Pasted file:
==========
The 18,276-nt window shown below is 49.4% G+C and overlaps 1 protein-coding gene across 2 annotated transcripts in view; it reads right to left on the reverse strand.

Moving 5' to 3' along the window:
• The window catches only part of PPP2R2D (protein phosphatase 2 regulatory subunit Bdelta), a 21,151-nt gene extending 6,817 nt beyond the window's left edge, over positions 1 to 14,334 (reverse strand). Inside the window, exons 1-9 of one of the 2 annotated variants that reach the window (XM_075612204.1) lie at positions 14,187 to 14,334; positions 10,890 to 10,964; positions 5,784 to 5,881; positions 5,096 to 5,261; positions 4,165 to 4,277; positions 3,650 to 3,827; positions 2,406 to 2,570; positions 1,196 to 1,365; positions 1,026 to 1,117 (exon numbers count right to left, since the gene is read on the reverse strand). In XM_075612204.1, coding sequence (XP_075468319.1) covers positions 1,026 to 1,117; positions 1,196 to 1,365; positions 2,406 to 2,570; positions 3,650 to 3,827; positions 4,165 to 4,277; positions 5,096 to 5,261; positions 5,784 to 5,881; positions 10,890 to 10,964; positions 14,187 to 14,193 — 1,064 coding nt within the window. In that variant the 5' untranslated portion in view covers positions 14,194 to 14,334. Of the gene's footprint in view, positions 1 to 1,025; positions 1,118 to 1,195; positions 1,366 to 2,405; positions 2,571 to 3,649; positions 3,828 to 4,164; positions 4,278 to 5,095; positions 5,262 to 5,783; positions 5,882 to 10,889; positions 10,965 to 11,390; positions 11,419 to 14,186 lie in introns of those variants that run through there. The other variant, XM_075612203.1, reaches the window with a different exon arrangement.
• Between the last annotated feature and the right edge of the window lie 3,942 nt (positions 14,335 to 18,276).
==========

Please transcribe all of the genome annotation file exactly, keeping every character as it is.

The 18,276-nt window shown below is 49.4% G+C and overlaps 1 protein-coding gene across 2 annotated transcripts in view; it reads right to left on the reverse strand.

Moving 5' to 3' along the window:
• The window catches only part of PPP2R2D (protein phosphatase 2 regulatory subunit Bdelta), a 21,151-nt gene extending 6,817 nt beyond the window's left edge, over positions 1 to 14,334 (reverse strand). Inside the window, exons 1-9 of one of the 2 annotated variants that reach the window (XM_075612204.1) lie at positions 14,187 to 14,334; positions 10,890 to 10,964; positions 5,784 to 5,881; positions 5,096 to 5,261; positions 4,165 to 4,277; positions 3,650 to 3,827; positions 2,406 to 2,570; positions 1,196 to 1,365; positions 1,026 to 1,117 (exon numbers count right to left, since the gene is read on the reverse strand). In XM_075612204.1, coding sequence (XP_075468319.1) covers positions 1,026 to 1,117; positions 1,196 to 1,365; positions 2,406 to 2,570; positions 3,650 to 3,827; positions 4,165 to 4,277; positions 5,096 to 5,261; positions 5,784 to 5,881; positions 10,890 to 10,964; positions 14,187 to 14,193 — 1,064 coding nt within the window. In that variant the 5' untranslated portion in view covers positions 14,194 to 14,334. Of the gene's footprint in view, positions 1 to 1,025; positions 1,118 to 1,195; positions 1,366 to 2,405; positions 2,571 to 3,649; positions 3,828 to 4,164; positions 4,278 to 5,095; positions 5,262 to 5,783; positions 5,882 to 10,889; positions 10,965 to 11,390; positions 11,419 to 14,186 lie in introns of those variants that run through there. The other variant, XM_075612203.1, reaches the window with a different exon arrangement.
• Between the last annotated feature and the right edge of the window lie 3,942 nt (positions 14,335 to 18,276).